Kashmir is not known for the raucous and euphoric New Year celebrations. And even if it was, this year there was no reason to celebrate. In fact, the occasion calls for a solemn reflection and refreshing the memory of the people who lost their lives and those who got blinded by the pellet pump action guns used by the police to quell the protests. But this call has been conspicuous by its absence both in the statements of the pro-freedom camp or the civil society groups. And this is a negligence, if at all it is unwitting, that is inexcusable.
For the message that we are sending to these hapless victims of violence is very cruel in nature. We are effectively conveying to them that they count for little now that we have drawn all the political mileage that there was in their sacrifice. This kind of uncivilised political and social behaviour needs immediate mending. This is inherently exploitative in nature and the societies which are so apathetic in nature always stand to lose.
Anyway Kashmir is now normal again. The five month unrest ended without any gain, in large part also due to the ill-conceived strategy of Hurriyat which resorted to endless hartals to perpetuate it. The result was that the people deprived of their right to earn their livelihood were forced to give up protesting sooner than even government expected to do so..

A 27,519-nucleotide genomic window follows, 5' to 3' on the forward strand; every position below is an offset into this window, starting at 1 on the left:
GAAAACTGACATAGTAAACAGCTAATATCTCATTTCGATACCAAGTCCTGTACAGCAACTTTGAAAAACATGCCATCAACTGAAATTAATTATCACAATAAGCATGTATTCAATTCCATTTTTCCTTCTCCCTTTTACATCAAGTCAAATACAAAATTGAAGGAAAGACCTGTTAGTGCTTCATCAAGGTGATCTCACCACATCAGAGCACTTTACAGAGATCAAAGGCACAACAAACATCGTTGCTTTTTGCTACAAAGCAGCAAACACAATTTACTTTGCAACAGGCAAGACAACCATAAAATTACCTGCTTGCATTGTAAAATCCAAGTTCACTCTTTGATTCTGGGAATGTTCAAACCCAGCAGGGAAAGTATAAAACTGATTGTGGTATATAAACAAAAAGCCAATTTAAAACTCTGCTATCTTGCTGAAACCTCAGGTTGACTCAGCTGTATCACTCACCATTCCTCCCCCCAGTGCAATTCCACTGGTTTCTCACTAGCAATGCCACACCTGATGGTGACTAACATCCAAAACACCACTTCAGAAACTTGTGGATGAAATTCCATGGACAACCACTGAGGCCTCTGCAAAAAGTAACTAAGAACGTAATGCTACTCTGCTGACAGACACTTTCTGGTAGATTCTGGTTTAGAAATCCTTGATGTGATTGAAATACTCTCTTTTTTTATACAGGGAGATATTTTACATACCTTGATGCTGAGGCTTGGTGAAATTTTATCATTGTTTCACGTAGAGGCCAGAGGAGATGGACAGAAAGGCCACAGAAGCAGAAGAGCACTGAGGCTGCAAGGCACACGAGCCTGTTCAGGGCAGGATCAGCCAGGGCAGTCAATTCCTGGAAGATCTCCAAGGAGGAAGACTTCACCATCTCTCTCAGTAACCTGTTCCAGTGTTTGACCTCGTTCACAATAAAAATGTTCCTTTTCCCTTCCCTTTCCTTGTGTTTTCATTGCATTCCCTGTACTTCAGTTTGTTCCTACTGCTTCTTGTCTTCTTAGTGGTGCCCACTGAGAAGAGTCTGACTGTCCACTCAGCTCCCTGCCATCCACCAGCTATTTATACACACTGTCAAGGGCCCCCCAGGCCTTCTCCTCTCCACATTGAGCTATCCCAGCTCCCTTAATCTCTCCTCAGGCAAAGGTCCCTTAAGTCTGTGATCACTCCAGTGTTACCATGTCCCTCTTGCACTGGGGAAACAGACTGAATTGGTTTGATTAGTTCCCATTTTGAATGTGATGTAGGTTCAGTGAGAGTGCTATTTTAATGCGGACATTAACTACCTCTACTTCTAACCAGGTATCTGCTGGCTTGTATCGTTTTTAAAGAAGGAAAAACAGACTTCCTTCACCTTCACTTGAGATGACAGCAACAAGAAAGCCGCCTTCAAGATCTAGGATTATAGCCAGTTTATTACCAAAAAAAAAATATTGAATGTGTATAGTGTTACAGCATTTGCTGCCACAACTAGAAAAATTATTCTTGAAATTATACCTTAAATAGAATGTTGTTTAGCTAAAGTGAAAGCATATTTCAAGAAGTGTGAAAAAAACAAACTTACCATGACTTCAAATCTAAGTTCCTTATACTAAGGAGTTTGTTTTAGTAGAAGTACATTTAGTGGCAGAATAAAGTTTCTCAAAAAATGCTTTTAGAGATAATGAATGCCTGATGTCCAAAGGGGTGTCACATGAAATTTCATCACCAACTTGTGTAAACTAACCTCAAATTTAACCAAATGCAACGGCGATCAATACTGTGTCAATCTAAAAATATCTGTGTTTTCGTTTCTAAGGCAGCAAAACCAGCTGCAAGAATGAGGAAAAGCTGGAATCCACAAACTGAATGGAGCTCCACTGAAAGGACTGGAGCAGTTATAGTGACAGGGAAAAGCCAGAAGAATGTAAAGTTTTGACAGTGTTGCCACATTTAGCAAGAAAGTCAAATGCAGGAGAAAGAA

Kashmir is not agitated. There is no demonstrative sense of unease at the state of affairs. But at the same time this, by no means translates that the people are happy with the situation. What is palpable, however, is a profound degree of indifference with the governance, its promises and excesses or for that matter with the rhetoric of separatists. But what is it that animates this indifference? And whether this something will remain content with exhibiting the unconcern for long. There is no telling.
All this complexity of the normalcy in Valley, however, doesn’t detract from the fact that this year has been normal in Kashmir. And the government whether it deserves or not can take the credit for it. But one undeniable fact remains and which is that this peace is by no means authentic and not underpinned by the strong fundamentals, so to say. It is this inexplicability of the peace and understandability of the trouble that makes Kashmir such an uncertain place. Can this reality be reversed? Not in the foreseeable future, at least. The redressal mechanisms that have been undertaken so far don’t even make for a bandage.
What does this tell us of future? The answer is again uncertain. But this is an uncertainty that is the only thing that is certain about Kashmir. Come summer and Kashmir could well plunge back into the familiar turmoil. We could again have the rock-tossing protests break out in our streets. And even if they don’t, Kashmir will not be normal. It will be a peace, held up, looked after and managed by the day - or a result of the people choosing to remain calm for reasons other than those that make them comfortable with the situation.
This is the reality of Kashmir. And will remain for a long time to come. Our NC, PDP and Hurriyats rise from here with all the contradictions of their politics. The dysfunctional separatist struggle and thousands of the vested interests in the security establishment hinge on its odd dynamics. What will it all end up into? There are no answers. But is there a credible measure by which to judge the genuiness of peace in Kashmir. Or what will be it like when we have it. There sure is a measure. That is, the day we cannot only intellectually explain peace in the state but also intuitly feel it, Kashmir will truly be a peaceful place.